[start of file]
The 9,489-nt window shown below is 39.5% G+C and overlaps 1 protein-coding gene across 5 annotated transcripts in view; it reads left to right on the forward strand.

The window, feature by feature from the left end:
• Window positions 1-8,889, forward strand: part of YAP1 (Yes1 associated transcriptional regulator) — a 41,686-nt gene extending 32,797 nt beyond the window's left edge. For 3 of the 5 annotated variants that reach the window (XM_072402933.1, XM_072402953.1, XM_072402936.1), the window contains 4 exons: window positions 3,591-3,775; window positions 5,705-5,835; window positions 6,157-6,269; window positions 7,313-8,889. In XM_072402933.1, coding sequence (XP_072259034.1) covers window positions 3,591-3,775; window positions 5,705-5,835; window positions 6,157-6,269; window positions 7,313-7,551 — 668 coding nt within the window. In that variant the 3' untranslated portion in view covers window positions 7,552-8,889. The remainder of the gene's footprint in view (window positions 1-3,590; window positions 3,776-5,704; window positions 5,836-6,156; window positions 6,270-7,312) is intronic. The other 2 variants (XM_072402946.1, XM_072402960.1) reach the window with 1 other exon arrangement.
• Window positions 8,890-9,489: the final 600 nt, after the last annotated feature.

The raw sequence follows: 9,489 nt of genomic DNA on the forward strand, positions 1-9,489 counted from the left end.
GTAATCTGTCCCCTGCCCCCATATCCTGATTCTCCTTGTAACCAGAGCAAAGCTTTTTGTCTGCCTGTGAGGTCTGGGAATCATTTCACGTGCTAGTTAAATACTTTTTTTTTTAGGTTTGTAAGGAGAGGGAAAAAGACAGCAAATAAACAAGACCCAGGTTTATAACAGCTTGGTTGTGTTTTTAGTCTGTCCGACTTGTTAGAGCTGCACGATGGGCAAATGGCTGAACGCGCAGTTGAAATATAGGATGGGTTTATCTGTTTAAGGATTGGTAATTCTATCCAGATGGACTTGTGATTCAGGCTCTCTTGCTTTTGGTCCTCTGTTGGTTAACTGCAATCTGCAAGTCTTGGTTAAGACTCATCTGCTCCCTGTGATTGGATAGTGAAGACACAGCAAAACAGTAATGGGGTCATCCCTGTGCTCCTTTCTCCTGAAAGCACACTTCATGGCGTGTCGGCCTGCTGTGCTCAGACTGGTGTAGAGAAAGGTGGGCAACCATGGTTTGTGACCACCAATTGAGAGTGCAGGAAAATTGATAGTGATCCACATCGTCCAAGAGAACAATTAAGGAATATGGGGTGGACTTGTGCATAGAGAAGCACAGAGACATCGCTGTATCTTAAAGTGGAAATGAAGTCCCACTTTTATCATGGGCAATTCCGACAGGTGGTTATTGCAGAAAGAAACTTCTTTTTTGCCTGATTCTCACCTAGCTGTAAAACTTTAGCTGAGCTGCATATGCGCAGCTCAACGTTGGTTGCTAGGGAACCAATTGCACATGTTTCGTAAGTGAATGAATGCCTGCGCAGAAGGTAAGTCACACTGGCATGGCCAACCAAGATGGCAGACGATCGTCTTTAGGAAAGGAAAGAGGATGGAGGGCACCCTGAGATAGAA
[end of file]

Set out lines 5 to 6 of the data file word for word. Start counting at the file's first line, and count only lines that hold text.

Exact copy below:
The raw sequence follows: 9,489 nt of genomic DNA on the forward strand, positions 1-9,489 counted from the left end.
GTAATCTGTCCCCTGCCCCCATATCCTGATTCTCCTTGTAACCAGAGCAAAGCTTTTTGTCTGCCTGTGAGGTCTGGGAATCATTTCACGTGCTAGTTAAATACTTTTTTTTTTAGGTTTGTAAGGAGAGGGAAAAAGACAGCAAATAAACAAGACCCAGGTTTATAACAGCTTGGTTGTGTTTTTAGTCTGTCCGACTTGTTAGAGCTGCACGATGGGCAAATGGCTGAACGCGCAGTTGAAATATAGGATGGGTTTATCTGTTTAAGGATTGGTAATTCTATCCAGATGGACTTGTGATTCAGGCTCTCTTGCTTTTGGTCCTCTGTTGGTTAACTGCAATCTGCAAGTCTTGGTTAAGACTCATCTGCTCCCTGTGATTGGATAGTGAAGACACAGCAAAACAGTAATGGGGTCATCCCTGTGCTCCTTTCTCCTGAAAGCACACTTCATGGCGTGTCGGCCTGCTGTGCTCAGACTGGTGTAGAGAAAGGTGGGCAACCATGGTTTGTGACCACCAATTGAGAGTGCAGGAAAATTGATAGTGATCCACATCGTCCAAGAGAACAATTAAGGAATATGGGGTGGACTTGTGCATAGAGAAGCACAGAGACATCGCTGTATCTTAAAGTGGAAATGAAGTCCCACTTTTATCATGGGCAATTCCGACAGGTGGTTATTGCAGAAAGAAACTTCTTTTTTGCCTGATTCTCACCTAGCTGTAAAACTTTAGCTGAGCTGCATATGCGCAGCTCAACGTTGGTTGCTAGGGAACCAATTGCACATGTTTCGTAAGTGAATGAATGCCTGCGCAGAAGGTAAGTCACACTGGCATGGCCAACCAAGATGGCAGACGATCGTCTTTAGGAAAGGAAAGAGGATGGAGGGCACCCTGAGATAGAA